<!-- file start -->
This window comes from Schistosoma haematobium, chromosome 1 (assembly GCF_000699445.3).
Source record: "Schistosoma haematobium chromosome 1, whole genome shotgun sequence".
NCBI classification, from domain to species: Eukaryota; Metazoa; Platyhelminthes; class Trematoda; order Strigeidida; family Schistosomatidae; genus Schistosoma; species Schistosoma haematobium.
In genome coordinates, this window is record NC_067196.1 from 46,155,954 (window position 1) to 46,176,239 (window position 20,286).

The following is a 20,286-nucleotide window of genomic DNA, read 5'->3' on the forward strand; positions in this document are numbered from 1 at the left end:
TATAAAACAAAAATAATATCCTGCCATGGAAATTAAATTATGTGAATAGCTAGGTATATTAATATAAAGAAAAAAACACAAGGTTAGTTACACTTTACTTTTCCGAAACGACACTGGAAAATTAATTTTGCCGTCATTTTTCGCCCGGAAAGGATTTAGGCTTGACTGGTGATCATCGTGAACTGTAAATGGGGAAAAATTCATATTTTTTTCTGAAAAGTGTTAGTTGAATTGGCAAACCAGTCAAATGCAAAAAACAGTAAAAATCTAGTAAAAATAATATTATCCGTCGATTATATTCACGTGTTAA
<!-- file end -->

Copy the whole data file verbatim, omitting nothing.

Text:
This window comes from Schistosoma haematobium, chromosome 1 (assembly GCF_000699445.3).
Source record: "Schistosoma haematobium chromosome 1, whole genome shotgun sequence".
NCBI classification, from domain to species: Eukaryota; Metazoa; Platyhelminthes; class Trematoda; order Strigeidida; family Schistosomatidae; genus Schistosoma; species Schistosoma haematobium.
In genome coordinates, this window is record NC_067196.1 from 46,155,954 (window position 1) to 46,176,239 (window position 20,286).

The following is a 20,286-nucleotide window of genomic DNA, read 5'->3' on the forward strand; positions in this document are numbered from 1 at the left end:
TATAAAACAAAAATAATATCCTGCCATGGAAATTAAATTATGTGAATAGCTAGGTATATTAATATAAAGAAAAAAACACAAGGTTAGTTACACTTTACTTTTCCGAAACGACACTGGAAAATTAATTTTGCCGTCATTTTTCGCCCGGAAAGGATTTAGGCTTGACTGGTGATCATCGTGAACTGTAAATGGGGAAAAATTCATATTTTTTTCTGAAAAGTGTTAGTTGAATTGGCAAACCAGTCAAATGCAAAAAACAGTAAAAATCTAGTAAAAATAATATTATCCGTCGATTATATTCACGTGTTAA